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Independent Living & Retirement Communities

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Retirement communities and independent living facilities, which serve partially or fully retired residents, are not considered health care facilities.

Retirement Communities & Independent Living Facilities

Retirement communities and independent living facilities, which serve partially or fully retired residents, are not considered health care facilities.  Their residents can generally care for themselves and do not require regular nursing or routine medical assistance. These facilities typically offer community activities, meals, and transportation.

As nonmedical establishments, independent living and retirement communities operate under fewer regulations than skilled nursing and assisted living facilities. The shared communal spaces and activities these facilities offer to their residents can increase the risk of contracting COVID-19.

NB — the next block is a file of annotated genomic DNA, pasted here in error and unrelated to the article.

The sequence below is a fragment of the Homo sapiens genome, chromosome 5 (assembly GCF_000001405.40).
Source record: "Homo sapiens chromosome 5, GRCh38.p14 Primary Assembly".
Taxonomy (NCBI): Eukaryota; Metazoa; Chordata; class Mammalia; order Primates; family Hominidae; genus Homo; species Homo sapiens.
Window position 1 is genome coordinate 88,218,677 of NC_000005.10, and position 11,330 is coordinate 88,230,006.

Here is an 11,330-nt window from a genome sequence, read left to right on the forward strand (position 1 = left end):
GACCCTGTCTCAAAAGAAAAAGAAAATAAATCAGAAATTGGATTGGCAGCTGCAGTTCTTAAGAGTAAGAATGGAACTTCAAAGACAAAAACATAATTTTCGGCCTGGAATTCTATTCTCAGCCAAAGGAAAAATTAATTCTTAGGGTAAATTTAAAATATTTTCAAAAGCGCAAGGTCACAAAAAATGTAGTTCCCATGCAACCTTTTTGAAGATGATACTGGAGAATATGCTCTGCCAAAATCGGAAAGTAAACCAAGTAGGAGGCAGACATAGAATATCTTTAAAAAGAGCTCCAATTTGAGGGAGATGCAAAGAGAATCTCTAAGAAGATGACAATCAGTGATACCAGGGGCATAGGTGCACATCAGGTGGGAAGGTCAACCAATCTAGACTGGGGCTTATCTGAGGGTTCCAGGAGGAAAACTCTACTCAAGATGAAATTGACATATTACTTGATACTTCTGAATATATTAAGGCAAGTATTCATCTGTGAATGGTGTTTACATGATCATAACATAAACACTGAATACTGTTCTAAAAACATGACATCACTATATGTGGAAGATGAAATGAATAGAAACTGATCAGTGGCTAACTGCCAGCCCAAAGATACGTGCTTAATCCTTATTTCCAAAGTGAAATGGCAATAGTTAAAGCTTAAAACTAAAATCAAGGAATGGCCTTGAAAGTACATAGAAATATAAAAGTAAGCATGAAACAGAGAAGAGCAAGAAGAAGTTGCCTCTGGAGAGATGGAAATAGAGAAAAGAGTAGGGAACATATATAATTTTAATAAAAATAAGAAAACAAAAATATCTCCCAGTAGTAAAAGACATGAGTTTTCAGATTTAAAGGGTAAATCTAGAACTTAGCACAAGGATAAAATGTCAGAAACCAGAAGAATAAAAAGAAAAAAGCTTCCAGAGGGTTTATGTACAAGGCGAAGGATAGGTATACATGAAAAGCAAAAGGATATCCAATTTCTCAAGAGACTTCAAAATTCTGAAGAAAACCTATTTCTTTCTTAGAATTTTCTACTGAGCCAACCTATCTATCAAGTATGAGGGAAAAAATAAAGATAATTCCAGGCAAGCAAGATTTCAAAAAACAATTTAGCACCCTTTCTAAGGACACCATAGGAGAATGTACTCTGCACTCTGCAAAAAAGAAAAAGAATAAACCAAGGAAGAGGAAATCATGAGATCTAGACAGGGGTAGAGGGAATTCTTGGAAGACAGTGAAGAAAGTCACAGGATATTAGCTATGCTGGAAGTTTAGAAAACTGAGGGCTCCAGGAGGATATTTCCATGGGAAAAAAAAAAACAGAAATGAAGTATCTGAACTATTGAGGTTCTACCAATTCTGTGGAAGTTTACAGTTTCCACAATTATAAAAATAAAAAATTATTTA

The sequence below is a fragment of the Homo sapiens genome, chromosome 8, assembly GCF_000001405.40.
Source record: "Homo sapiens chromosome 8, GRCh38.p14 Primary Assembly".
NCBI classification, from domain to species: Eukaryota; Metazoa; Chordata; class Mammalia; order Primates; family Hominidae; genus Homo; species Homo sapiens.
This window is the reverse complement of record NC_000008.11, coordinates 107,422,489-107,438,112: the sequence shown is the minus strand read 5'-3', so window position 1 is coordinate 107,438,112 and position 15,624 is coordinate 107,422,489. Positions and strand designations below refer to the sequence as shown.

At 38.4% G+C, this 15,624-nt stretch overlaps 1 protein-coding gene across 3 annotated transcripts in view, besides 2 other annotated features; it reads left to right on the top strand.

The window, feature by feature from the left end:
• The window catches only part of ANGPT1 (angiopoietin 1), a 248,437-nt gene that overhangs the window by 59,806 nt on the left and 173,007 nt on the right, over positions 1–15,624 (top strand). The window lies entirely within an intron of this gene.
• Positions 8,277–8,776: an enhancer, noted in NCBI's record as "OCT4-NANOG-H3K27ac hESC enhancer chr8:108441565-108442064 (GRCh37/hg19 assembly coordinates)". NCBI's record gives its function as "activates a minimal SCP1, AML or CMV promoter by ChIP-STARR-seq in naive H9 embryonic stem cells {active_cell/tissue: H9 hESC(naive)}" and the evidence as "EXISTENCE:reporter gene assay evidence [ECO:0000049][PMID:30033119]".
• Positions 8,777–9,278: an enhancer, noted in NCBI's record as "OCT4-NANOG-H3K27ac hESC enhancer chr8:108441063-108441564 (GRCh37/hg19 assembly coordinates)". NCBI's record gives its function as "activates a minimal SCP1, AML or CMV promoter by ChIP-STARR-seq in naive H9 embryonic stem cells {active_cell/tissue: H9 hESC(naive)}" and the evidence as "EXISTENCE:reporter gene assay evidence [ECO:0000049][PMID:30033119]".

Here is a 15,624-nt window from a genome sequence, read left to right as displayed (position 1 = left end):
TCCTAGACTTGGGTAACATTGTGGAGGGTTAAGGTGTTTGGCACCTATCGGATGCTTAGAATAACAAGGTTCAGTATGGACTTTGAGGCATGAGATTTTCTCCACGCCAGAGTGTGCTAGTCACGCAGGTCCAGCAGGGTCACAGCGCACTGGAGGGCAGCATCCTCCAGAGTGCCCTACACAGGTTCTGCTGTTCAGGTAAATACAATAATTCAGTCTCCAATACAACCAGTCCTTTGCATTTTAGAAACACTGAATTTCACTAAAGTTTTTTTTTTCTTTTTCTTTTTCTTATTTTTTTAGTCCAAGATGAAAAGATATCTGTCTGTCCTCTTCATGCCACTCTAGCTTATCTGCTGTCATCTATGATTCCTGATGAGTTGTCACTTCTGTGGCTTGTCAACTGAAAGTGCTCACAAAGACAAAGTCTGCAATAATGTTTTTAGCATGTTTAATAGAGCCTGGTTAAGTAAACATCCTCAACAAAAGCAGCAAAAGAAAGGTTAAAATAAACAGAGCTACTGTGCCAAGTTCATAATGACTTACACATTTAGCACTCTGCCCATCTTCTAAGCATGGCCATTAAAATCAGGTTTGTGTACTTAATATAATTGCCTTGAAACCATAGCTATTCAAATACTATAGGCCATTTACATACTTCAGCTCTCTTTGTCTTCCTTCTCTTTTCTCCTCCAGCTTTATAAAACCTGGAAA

Independent living and retirement communities must follow the Safe Washington: Road to Recovery plan of the county they are in. If they include a higher level of care unit such as assisted living, skilled nursing or memory care, they must also follow the Safe Start for Long Term Care (LTC). For example, a facility housing both assisted living and independent living must meet the requirements of assisted living.

Independent living and retirement communities can reduce the risk of serious illness to the older population they serve by:

  • Screening visitors
  • Limit number of people in communal spaces at one time, to ensure social distancing is maintained
  • Serving meals or conducting activities in shifts

The CDC provides guidance to these facilities at: